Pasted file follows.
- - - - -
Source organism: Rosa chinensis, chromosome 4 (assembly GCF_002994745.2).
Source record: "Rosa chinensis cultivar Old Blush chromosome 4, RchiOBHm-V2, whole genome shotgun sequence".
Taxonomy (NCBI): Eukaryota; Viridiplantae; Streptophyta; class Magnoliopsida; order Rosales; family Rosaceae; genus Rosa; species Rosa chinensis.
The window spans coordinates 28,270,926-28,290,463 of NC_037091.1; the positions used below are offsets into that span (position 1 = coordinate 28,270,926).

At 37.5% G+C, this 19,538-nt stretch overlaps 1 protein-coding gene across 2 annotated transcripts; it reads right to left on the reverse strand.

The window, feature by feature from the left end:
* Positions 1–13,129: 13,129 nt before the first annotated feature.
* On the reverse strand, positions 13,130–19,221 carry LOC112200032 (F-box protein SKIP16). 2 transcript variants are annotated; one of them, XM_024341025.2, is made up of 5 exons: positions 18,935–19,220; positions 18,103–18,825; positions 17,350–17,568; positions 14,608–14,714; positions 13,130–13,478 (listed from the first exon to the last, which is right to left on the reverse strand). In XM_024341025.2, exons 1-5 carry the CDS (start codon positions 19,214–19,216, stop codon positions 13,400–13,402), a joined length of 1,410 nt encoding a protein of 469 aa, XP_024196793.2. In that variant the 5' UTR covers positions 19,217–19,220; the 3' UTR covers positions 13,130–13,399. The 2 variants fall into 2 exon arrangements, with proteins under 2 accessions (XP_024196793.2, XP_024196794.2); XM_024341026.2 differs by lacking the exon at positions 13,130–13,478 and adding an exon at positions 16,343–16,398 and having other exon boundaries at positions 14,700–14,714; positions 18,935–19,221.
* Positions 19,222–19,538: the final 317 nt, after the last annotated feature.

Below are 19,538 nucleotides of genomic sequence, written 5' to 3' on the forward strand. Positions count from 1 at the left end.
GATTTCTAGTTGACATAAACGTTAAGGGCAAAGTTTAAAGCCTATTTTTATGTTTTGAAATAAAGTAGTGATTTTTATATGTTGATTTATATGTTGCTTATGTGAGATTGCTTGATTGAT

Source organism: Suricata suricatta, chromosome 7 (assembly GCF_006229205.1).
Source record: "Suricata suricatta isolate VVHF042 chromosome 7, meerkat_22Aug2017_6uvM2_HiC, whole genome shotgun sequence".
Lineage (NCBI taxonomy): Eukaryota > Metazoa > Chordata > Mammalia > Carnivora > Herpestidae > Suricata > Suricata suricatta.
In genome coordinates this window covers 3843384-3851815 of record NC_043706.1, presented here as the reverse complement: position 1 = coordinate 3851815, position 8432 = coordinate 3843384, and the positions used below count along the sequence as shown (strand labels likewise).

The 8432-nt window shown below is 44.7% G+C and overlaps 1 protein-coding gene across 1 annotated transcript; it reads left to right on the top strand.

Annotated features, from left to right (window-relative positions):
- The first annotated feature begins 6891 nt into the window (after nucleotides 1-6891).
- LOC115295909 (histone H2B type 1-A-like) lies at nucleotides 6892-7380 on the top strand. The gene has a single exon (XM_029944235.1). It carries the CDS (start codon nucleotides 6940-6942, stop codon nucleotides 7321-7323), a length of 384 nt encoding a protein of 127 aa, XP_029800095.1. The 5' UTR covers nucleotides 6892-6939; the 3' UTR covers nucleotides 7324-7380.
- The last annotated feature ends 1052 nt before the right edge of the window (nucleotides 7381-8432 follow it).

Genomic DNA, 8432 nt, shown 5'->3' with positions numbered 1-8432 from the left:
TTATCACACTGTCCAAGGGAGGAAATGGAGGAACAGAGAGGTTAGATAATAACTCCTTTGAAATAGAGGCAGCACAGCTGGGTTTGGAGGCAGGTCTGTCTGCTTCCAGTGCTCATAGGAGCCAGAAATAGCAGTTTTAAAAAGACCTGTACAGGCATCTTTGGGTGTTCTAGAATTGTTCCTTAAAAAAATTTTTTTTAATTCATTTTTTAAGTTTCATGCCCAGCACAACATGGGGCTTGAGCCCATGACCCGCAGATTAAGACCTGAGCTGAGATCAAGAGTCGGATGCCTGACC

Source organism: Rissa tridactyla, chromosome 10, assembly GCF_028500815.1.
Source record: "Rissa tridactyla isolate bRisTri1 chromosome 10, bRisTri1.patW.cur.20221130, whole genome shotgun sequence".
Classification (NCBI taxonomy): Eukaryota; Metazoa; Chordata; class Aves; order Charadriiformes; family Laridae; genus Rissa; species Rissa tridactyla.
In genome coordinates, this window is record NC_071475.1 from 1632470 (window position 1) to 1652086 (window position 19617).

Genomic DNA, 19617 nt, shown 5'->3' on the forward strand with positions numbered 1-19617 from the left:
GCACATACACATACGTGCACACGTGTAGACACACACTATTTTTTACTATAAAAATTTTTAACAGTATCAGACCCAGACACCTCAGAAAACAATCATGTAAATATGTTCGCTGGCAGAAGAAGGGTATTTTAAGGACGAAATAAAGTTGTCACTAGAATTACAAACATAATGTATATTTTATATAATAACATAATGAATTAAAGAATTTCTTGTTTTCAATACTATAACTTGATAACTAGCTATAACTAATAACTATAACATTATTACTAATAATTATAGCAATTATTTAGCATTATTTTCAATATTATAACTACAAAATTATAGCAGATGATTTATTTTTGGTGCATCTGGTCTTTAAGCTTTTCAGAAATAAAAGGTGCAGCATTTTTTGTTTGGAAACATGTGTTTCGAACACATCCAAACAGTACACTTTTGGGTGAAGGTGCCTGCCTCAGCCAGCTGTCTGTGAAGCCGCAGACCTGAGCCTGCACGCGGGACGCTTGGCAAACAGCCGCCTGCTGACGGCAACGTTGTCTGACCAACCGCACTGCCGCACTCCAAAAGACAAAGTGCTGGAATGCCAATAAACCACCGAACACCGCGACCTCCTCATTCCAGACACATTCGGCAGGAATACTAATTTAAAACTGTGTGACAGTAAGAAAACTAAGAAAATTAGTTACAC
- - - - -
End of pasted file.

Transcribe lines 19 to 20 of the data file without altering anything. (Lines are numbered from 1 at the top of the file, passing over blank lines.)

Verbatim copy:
- LOC115295909 (histone H2B type 1-A-like) lies at nucleotides 6892-7380 on the top strand. The gene has a single exon (XM_029944235.1). It carries the CDS (start codon nucleotides 6940-6942, stop codon nucleotides 7321-7323), a length of 384 nt encoding a protein of 127 aa, XP_029800095.1. The 5' UTR covers nucleotides 6892-6939; the 3' UTR covers nucleotides 7324-7380.
- The last annotated feature ends 1052 nt before the right edge of the window (nucleotides 7381-8432 follow it).